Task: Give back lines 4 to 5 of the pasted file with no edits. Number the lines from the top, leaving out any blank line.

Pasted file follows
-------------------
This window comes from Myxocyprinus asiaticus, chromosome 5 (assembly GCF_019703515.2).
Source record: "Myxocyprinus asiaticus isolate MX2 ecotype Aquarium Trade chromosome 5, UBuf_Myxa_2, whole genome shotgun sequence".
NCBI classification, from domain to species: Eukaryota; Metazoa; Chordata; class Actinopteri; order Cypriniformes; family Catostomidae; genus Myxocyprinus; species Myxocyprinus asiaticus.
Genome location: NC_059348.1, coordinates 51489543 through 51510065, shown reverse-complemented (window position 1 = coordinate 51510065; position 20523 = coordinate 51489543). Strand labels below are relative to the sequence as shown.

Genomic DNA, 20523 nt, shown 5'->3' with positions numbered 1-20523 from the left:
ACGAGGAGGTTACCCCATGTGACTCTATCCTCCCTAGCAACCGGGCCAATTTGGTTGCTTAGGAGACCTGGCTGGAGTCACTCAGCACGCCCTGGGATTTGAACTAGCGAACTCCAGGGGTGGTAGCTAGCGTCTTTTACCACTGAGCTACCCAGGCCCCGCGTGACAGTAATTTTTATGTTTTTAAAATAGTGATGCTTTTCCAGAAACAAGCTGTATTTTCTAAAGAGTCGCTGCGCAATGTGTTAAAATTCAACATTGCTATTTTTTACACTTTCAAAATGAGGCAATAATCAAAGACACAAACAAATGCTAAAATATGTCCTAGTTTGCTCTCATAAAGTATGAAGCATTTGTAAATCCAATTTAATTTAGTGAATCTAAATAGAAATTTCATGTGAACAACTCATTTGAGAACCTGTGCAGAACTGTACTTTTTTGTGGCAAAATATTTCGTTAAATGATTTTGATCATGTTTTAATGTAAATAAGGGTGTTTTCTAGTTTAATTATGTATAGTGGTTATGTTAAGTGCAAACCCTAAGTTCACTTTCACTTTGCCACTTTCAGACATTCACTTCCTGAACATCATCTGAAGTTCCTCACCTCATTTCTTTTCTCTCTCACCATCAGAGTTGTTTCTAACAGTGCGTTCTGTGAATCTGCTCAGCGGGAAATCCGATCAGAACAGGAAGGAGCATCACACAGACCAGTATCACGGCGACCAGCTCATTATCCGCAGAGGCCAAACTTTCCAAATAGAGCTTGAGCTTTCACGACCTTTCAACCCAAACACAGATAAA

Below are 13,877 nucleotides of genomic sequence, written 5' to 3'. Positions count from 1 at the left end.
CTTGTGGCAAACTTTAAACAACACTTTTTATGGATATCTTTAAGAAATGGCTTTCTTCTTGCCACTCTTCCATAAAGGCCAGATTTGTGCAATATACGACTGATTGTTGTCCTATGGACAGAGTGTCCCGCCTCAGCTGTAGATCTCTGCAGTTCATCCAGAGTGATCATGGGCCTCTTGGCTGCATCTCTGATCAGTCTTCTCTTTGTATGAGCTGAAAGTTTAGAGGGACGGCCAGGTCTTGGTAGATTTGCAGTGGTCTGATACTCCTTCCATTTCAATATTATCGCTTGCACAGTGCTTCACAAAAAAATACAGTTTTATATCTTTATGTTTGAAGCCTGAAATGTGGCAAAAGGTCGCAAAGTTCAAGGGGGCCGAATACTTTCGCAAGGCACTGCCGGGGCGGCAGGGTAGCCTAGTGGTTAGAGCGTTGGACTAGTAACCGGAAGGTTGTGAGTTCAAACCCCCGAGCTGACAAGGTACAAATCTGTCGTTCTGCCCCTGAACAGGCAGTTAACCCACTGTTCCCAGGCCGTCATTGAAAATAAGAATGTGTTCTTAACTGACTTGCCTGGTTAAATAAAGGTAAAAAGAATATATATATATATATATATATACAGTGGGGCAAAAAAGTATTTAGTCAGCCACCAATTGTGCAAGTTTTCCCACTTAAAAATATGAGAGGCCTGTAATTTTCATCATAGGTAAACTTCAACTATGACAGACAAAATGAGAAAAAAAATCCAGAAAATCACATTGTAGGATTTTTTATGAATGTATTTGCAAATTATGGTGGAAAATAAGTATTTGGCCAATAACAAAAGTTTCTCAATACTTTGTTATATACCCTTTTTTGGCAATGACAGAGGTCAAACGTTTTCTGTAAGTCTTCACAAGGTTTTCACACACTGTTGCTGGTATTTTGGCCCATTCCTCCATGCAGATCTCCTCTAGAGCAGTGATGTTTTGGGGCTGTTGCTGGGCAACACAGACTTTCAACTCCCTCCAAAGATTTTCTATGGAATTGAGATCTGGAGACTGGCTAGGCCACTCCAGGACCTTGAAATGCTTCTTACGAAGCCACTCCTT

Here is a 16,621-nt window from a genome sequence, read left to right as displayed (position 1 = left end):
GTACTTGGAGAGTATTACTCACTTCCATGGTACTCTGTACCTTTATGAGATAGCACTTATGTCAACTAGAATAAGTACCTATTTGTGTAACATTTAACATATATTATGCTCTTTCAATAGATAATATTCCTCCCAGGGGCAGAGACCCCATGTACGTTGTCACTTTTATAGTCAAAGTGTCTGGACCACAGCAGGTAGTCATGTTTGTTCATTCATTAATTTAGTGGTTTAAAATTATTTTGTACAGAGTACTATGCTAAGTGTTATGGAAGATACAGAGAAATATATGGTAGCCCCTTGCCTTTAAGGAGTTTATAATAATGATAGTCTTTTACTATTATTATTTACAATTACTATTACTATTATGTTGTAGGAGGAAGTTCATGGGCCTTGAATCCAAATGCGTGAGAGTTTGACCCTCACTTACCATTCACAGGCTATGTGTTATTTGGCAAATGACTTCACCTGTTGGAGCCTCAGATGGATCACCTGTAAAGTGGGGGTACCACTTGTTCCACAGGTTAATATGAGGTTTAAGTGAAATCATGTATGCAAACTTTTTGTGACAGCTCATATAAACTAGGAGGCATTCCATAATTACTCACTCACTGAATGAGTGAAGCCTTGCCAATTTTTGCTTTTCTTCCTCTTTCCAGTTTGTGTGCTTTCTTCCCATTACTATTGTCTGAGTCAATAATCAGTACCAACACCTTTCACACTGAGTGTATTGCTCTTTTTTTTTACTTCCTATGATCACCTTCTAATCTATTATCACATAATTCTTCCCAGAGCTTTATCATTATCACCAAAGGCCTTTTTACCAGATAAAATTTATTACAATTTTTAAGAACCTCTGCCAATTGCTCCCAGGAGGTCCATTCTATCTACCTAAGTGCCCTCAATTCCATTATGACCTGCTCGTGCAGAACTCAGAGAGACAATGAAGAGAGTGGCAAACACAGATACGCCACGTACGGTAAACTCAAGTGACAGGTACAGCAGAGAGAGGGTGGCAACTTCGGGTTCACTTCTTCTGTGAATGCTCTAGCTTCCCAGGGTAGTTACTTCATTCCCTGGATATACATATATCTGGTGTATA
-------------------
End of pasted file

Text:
Genome location: NC_059348.1, coordinates 51489543 through 51510065, shown reverse-complemented (window position 1 = coordinate 51510065; position 20523 = coordinate 51489543). Strand labels below are relative to the sequence as shown.

Genomic DNA, 20523 nt, shown 5'->3' with positions numbered 1-20523 from the left: